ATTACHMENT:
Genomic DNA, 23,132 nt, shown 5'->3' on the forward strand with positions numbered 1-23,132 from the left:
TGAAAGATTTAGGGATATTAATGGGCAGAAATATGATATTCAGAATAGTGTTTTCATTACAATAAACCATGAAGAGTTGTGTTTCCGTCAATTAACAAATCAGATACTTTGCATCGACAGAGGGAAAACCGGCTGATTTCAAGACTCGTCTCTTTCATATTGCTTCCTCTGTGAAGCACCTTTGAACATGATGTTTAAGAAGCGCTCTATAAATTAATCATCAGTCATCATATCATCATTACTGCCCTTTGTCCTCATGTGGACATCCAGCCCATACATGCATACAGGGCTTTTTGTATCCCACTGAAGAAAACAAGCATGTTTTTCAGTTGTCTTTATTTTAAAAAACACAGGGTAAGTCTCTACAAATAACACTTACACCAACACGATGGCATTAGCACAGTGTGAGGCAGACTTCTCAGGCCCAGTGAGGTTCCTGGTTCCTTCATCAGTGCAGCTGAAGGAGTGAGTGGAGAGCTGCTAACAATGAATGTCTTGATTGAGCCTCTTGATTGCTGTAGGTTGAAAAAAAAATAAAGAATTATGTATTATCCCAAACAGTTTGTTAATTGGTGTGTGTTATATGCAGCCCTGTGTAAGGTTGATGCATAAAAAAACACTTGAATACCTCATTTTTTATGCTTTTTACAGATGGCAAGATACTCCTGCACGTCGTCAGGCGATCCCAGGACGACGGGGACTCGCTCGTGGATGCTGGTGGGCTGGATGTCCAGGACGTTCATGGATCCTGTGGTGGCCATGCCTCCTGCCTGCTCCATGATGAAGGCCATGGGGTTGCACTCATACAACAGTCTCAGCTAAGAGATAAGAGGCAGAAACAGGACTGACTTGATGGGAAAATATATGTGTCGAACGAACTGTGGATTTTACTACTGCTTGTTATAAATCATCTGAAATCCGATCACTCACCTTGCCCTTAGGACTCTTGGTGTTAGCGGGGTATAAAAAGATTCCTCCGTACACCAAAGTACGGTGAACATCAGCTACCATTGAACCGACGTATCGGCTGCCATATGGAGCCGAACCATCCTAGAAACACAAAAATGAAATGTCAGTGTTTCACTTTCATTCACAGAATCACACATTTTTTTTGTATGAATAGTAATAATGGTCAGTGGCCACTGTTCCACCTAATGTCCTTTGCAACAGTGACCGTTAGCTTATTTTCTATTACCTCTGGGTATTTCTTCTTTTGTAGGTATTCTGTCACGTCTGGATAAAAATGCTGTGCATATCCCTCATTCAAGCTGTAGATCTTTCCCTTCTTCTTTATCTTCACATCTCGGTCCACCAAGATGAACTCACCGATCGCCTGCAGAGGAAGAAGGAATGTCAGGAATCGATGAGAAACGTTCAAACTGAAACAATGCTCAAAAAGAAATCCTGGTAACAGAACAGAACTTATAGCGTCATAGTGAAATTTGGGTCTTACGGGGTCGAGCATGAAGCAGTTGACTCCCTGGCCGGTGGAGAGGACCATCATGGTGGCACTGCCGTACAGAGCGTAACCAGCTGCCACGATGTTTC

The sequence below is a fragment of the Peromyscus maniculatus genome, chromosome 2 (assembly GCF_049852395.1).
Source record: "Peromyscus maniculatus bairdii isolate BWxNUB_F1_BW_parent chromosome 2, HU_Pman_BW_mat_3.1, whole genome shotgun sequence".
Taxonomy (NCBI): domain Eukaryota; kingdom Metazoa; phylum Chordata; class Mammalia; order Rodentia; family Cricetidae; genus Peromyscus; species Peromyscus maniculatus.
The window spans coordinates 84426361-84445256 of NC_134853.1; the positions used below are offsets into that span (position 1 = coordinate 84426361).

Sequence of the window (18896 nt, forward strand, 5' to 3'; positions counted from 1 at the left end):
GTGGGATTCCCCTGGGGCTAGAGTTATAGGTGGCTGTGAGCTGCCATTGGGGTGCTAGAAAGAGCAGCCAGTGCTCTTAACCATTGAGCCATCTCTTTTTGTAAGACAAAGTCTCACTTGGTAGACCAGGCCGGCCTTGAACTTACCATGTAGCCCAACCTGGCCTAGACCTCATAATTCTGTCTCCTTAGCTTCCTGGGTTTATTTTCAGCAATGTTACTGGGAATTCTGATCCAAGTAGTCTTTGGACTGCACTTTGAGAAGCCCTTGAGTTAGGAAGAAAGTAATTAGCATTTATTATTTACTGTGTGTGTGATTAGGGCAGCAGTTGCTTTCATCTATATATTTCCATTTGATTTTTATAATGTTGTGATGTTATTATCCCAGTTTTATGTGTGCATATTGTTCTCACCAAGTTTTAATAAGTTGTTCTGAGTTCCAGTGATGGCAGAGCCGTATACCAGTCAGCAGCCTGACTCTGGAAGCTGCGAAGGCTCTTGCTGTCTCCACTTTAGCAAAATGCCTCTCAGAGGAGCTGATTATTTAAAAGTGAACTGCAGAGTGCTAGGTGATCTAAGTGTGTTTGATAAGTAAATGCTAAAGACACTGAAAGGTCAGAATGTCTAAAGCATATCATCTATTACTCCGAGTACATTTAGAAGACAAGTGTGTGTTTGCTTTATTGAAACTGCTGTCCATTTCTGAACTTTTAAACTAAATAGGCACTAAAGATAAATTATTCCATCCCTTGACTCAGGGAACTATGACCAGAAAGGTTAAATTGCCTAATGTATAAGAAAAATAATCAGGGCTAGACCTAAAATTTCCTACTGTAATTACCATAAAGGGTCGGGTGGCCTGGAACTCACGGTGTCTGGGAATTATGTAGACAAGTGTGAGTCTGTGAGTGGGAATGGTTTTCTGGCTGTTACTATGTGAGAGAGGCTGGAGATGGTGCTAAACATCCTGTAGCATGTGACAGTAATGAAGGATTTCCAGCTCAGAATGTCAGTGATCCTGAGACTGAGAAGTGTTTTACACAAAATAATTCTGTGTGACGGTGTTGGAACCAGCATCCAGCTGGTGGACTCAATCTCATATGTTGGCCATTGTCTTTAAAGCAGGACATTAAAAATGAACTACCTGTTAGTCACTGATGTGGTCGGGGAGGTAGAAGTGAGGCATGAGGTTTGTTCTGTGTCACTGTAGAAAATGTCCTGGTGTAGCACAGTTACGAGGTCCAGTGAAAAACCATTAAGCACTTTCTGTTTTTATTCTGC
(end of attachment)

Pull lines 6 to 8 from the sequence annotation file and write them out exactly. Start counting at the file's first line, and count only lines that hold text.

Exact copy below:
The window spans coordinates 84426361-84445256 of NC_134853.1; the positions used below are offsets into that span (position 1 = coordinate 84426361).

Sequence of the window (18896 nt, forward strand, 5' to 3'; positions counted from 1 at the left end):
GTGGGATTCCCCTGGGGCTAGAGTTATAGGTGGCTGTGAGCTGCCATTGGGGTGCTAGAAAGAGCAGCCAGTGCTCTTAACCATTGAGCCATCTCTTTTTGTAAGACAAAGTCTCACTTGGTAGACCAGGCCGGCCTTGAACTTACCATGTAGCCCAACCTGGCCTAGACCTCATAATTCTGTCTCCTTAGCTTCCTGGGTTTATTTTCAGCAATGTTACTGGGAATTCTGATCCAAGTAGTCTTTGGACTGCACTTTGAGAAGCCCTTGAGTTAGGAAGAAAGTAATTAGCATTTATTATTTACTGTGTGTGTGATTAGGGCAGCAGTTGCTTTCATCTATATATTTCCATTTGATTTTTATAATGTTGTGATGTTATTATCCCAGTTTTATGTGTGCATATTGTTCTCACCAAGTTTTAATAAGTTGTTCTGAGTTCCAGTGATGGCAGAGCCGTATACCAGTCAGCAGCCTGACTCTGGAAGCTGCGAAGGCTCTTGCTGTCTCCACTTTAGCAAAATGCCTCTCAGAGGAGCTGATTATTTAAAAGTGAACTGCAGAGTGCTAGGTGATCTAAGTGTGTTTGATAAGTAAATGCTAAAGACACTGAAAGGTCAGAATGTCTAAAGCATATCATCTATTACTCCGAGTACATTTAGAAGACAAGTGTGTGTTTGCTTTATTGAAACTGCTGTCCATTTCTGAACTTTTAAACTAAATAGGCACTAAAGATAAATTATTCCATCCCTTGACTCAGGGAACTATGACCAGAAAGGTTAAATTGCCTAATGTATAAGAAAAATAATCAGGGCTAGACCTAAAATTTCCTACTGTAATTACCATAAAGGGTCGGGTGGCCTGGAACTCACGGTGTCTGGGAATTATGTAGACAAGTGTGAGTCTGTGAGTGGGAATGGTTTTCTGGCTGTTACTATGTGAGAGAGGCTGGAGATGGTGCTAAACATCCTGTAGCATGTGACAGTAATGAAGGATTTCCAGCTCAGAATGTCAGTGATCCTGAGACTGAGAAGTGTTTTACACAAAATAATTCTGTGTGACGGTGTTGGAACCAGCATCCAGCTGGTGGACTCAATCTCATATGTTGGCCATTGTCTTTAAAGCAGGACATTAAAAATGAACTACCTGTTAGTCACTGATGTGGTCGGGGAGGTAGAAGTGAGGCATGAGGTTTGTTCTGTGTCACTGTAGAAAATGTCCTGGTGTAGCACAGTTACGAGGTCCAGTGAAAAACCATTAAGCACTTTCTGTTTTTATTCTGC